“Effortlessly instructive, absorbing, up to the minute and—where it matters—witty.”—The Guardian
“This beautiful little book is a fitting last twinkle from a new star in the firmament above.”—The Telegraph
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About the Author
Date of Birth:January 8, 1942
Date of Death:March 14, 2018
Place of Birth:Oxford, England
Read an Excerpt
People have always wanted answers to the big questions. Where did we come from? How did the universe begin? What is the meaning and design behind it all? Is there anyone out there? The creation accounts of the past now seem less relevant and credible. They have been replaced by a variety of what can only be called superstitions, ranging from New Age to Star Trek. But real science can be far stranger than science fiction, and much more satisfying.
I am a scientist. And a scientist with a deep fascination with physics, cosmology, the universe and the future of humanity. I was brought up by my parents to have an unwavering curiosity and, like my father, to research and try to answer the many questions that science asks us. I have spent my life travelling across the universe, inside my mind. Through theoretical physics, I have sought to answer some of the great questions. At one point, I thought I would see the end of physics as we know it, but now I think the wonder of discovery will continue long after I am gone. We are close to some of these answers, but we are not there yet.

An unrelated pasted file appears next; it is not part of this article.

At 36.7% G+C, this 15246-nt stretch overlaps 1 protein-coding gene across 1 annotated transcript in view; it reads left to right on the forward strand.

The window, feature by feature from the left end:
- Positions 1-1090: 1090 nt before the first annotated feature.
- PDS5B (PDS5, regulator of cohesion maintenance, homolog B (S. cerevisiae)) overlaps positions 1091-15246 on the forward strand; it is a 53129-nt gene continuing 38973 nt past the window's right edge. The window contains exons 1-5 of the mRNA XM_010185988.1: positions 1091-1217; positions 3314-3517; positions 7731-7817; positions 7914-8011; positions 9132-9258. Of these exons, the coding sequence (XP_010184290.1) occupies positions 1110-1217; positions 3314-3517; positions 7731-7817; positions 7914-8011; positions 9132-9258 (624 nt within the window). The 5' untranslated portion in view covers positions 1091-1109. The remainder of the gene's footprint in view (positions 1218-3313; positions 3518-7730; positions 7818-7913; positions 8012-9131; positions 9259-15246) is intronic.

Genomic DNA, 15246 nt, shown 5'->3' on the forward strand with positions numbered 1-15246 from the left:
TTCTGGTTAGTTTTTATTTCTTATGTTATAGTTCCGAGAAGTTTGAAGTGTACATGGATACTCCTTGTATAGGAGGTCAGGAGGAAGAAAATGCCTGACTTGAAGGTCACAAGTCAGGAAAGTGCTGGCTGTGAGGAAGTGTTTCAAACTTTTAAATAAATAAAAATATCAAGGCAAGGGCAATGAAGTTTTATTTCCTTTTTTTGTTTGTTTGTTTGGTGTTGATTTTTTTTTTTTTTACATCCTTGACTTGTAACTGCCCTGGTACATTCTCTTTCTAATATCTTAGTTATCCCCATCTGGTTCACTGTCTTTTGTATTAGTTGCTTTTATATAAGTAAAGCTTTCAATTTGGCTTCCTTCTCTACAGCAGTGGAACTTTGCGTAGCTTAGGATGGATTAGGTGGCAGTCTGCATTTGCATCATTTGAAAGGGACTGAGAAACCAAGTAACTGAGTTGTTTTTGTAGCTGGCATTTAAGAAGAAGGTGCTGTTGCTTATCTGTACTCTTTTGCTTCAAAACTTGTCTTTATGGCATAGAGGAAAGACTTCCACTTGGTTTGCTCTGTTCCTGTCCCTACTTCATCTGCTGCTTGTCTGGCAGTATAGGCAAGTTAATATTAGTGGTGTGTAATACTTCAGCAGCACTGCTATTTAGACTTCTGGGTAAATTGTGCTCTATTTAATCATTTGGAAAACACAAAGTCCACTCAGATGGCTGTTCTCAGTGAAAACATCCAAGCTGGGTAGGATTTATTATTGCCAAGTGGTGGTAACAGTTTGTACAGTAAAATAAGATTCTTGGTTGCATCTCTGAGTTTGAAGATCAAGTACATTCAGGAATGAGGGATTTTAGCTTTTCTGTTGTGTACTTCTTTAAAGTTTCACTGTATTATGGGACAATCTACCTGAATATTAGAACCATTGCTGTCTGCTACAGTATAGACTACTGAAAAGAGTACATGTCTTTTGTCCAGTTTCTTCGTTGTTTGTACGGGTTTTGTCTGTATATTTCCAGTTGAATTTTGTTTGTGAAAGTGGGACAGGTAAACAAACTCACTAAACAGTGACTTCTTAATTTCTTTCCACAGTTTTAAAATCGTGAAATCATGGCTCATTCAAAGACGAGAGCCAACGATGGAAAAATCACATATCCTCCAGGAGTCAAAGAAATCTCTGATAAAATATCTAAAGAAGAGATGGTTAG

The problem is, most people believe that real science is too difficult and complicated for them to understand. But I don’t think this is the case. To do research on the fundamental laws that govern the universe would require a commitment of time that most people don’t have; the world would soon grind to a halt if we all tried to do theoretical physics. But most people can understand and appreciate the basic ideas if they are presented in a clear way without equations, which I believe is possible and which is something I have enjoyed trying to do throughout my life.